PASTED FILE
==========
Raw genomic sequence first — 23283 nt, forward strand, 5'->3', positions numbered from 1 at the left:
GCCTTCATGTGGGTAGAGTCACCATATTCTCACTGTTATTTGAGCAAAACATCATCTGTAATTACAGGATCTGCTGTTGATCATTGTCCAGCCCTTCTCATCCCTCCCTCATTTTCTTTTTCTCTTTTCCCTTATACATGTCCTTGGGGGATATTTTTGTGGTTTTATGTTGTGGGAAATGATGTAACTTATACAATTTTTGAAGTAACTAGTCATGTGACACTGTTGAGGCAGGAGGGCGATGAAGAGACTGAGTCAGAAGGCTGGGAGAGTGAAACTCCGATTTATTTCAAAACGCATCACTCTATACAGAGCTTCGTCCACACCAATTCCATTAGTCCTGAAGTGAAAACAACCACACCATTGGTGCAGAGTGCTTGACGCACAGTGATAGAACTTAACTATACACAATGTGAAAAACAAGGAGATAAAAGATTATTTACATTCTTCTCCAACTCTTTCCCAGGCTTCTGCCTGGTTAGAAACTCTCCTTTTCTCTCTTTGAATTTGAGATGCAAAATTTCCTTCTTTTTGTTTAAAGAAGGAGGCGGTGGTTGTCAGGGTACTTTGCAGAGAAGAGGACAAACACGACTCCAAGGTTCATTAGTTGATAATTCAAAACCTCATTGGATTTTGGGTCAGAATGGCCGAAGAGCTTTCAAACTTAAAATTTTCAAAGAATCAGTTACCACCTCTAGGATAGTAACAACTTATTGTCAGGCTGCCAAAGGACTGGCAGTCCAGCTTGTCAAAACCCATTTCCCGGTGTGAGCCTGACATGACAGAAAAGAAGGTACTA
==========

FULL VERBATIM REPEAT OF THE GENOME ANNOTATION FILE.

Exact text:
Raw genomic sequence first — 23283 nt, forward strand, 5'->3', positions numbered from 1 at the left:
GCCTTCATGTGGGTAGAGTCACCATATTCTCACTGTTATTTGAGCAAAACATCATCTGTAATTACAGGATCTGCTGTTGATCATTGTCCAGCCCTTCTCATCCCTCCCTCATTTTCTTTTTCTCTTTTCCCTTATACATGTCCTTGGGGGATATTTTTGTGGTTTTATGTTGTGGGAAATGATGTAACTTATACAATTTTTGAAGTAACTAGTCATGTGACACTGTTGAGGCAGGAGGGCGATGAAGAGACTGAGTCAGAAGGCTGGGAGAGTGAAACTCCGATTTATTTCAAAACGCATCACTCTATACAGAGCTTCGTCCACACCAATTCCATTAGTCCTGAAGTGAAAACAACCACACCATTGGTGCAGAGTGCTTGACGCACAGTGATAGAACTTAACTATACACAATGTGAAAAACAAGGAGATAAAAGATTATTTACATTCTTCTCCAACTCTTTCCCAGGCTTCTGCCTGGTTAGAAACTCTCCTTTTCTCTCTTTGAATTTGAGATGCAAAATTTCCTTCTTTTTGTTTAAAGAAGGAGGCGGTGGTTGTCAGGGTACTTTGCAGAGAAGAGGACAAACACGACTCCAAGGTTCATTAGTTGATAATTCAAAACCTCATTGGATTTTGGGTCAGAATGGCCGAAGAGCTTTCAAACTTAAAATTTTCAAAGAATCAGTTACCACCTCTAGGATAGTAACAACTTATTGTCAGGCTGCCAAAGGACTGGCAGTCCAGCTTGTCAAAACCCATTTCCCGGTGTGAGCCTGACATGACAGAAAAGAAGGTACTA